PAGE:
King combines these diverse elements into an archetypal quest fantasy distinguished by its uniquely Western flavor, its emotional complexity and its sheer imaginative reach. In the course of nearly 4,000 pages, the Dark Tower saga fuses slightly skewed autobiography with an extravagant portrait of an imperiled multiverse. The series as a whole -- and this final volume in particular -- is filled with brilliantly rendered set pieces (including a stand-up comedy routine that turns unexpectedly lethal), cataclysmic encounters and moments of desolating tragedy. In the end, King holds it all together through sheer narrative muscle and his absolute commitment to his slowly unfolding -- and deeply personal -- vision.

As King notes in his afterword, the series has become his "ubertale." As such, it has gradually established a web of connections with much of his earlier fiction. The most prominent example is the reappearance of Father Callahan, who was last seen in ignominious retreat from the vampire-infested village of Jerusalem's Lot. In his new incarnation, "Pere" Callahan is an affecting, multidimensional character for whom redemption, which once seemed impossible, has come suddenly within reach.

Elsewhere in the series, Randall Flagg, architect of the apocalypse in The Stand (1978), shows up in a variety of guises, among them that of the man in black whose flight across the desert in volume one began the story. Also back are Dinky Earnshaw (Everything's Eventual) and Ted Brautigan ("Low Men in Yellow Coats"), who now work together as conscripted, ultimately rebellious "breakers." And Patrick Danville, who appeared briefly onstage in Insomnia, joins the ka-tet in the final stages of its journey and plays a pivotal role in the climactic confrontation with the Crimson King. Other, less overt references -- names, phrases and images that deliberately echo similar elements of earlier books -- are scattered throughout the text, creating the sense of a coherent, if loosely connected, fictional universe.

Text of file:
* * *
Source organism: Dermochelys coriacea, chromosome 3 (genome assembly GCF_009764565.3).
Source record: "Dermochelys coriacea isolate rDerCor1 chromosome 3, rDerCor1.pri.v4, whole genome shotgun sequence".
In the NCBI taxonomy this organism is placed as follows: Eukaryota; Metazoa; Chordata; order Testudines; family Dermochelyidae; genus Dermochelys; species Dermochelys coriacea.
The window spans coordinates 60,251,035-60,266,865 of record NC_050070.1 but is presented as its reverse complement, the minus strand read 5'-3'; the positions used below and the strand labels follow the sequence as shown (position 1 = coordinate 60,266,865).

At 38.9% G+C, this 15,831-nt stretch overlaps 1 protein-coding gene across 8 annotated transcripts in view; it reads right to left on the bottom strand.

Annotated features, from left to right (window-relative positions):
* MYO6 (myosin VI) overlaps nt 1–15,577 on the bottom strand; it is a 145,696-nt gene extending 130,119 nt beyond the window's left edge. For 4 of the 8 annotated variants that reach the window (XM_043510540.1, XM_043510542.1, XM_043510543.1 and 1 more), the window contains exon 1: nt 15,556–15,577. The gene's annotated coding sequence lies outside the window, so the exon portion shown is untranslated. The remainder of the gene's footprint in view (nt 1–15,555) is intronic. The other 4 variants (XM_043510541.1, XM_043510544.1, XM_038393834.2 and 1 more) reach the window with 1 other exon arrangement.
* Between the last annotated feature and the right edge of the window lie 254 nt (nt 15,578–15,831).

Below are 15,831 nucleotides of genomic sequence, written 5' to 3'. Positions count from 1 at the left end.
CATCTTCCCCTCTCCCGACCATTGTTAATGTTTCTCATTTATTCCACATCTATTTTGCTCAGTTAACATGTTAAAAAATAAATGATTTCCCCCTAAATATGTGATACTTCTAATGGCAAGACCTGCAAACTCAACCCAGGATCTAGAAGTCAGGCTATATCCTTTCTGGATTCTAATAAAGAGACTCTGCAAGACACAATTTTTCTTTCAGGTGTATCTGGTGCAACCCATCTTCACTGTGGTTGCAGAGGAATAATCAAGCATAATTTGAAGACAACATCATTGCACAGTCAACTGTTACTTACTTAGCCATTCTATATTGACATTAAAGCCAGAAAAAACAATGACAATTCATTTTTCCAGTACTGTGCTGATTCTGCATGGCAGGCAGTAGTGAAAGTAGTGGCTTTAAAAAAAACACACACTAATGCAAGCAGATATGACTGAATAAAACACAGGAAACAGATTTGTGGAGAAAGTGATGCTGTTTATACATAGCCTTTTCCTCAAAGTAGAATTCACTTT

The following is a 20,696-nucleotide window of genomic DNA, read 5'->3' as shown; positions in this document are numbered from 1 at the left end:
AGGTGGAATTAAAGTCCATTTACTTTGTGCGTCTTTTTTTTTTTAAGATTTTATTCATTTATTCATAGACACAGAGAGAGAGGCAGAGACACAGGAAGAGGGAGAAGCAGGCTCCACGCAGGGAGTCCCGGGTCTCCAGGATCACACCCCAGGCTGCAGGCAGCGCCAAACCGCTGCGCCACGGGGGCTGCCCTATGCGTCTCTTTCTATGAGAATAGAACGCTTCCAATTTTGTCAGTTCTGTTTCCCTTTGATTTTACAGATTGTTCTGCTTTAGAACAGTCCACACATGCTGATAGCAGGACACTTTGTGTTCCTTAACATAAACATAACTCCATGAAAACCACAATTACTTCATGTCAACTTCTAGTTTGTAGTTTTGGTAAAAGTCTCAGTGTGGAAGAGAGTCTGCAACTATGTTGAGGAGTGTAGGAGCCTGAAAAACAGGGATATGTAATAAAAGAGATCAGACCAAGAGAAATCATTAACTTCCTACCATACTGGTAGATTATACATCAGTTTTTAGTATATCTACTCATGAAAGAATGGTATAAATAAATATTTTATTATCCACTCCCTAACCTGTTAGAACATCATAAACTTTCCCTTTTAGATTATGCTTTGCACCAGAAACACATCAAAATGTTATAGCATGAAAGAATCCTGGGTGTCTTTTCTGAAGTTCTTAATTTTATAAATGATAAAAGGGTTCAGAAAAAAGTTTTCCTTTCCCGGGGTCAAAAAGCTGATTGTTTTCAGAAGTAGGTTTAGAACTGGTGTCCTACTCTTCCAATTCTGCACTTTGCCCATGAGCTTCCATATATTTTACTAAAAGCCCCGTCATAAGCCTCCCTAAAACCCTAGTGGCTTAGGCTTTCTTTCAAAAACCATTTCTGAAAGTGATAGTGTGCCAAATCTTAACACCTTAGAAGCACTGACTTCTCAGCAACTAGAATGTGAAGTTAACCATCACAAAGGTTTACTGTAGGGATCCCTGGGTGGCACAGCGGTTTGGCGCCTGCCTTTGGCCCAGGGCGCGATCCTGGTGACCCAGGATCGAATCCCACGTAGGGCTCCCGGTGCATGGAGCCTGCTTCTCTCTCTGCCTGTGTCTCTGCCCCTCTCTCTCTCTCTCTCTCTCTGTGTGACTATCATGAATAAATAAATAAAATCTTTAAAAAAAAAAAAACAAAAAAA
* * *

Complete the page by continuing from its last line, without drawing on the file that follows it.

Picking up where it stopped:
Although King's detractors -- a vocal, often contentious bunch -- will doubtless disagree, The Dark Tower stands as an imposing example of pure storytelling. King has always believed in the primal importance of story, and his entire career -- encompassing 40 novels and literally hundreds of shorter works -- is a reflection of that belief. On one level, the series as a whole is actually about stories, about the power of narrative to shape and color our individual lives. It is also, beneath its baroque, extravagant surface, about the things that make us human: love, loss, grief, honor, courage and hope. On a deeper level still, it is a meditation on the redemptive possibility of second chances, a subject King knows intimately. In bringing this massive project to conclusion, King has kept faith with his readers and made the best possible use of his own second chance. The Dark Tower is a humane, visionary epic and a true magnum opus. It will be around for a very long time.

Reviewed by Bill Sheehan
Copyright 2004, The Washington Post Co. All Rights Reserved. --This text refers to an out of print or unavailable edition of this title.

From AudioFile

When Jake and Father Callahan enter the restaurant on Lexington and 61st, they have no idea how fierce their battle will need to be. Their evil enemies are multitudinous, and their task seems close to impossible. Will they find their friends again? Will they ever return to Susannah? This reviewer won't tell you. Suffice it to say that the battles are many, the "yuck" factor in many of the scenes almost too great, and the ending, for Dark Tower's legions of fans, is satisfying and sad. This is, after all, the end. As he has done since taking the series over from Frank Muller, George Guidall reads with a kind of elegant gusto. His smooth style slightly tempers the shock of the bloodiest scenes, which is not necessarily a bad thing. And though Guidall doesn't attempt a host of voices, the central characters are distinct. The story, with its myriad twists and turns, is clear and dramatic. A.C.S. © AudioFile 2005, Portland, Maine-- Copyright © AudioFile, Portland, Maine --This text refers to the Audio CD edition.
‹  Return to Product Overview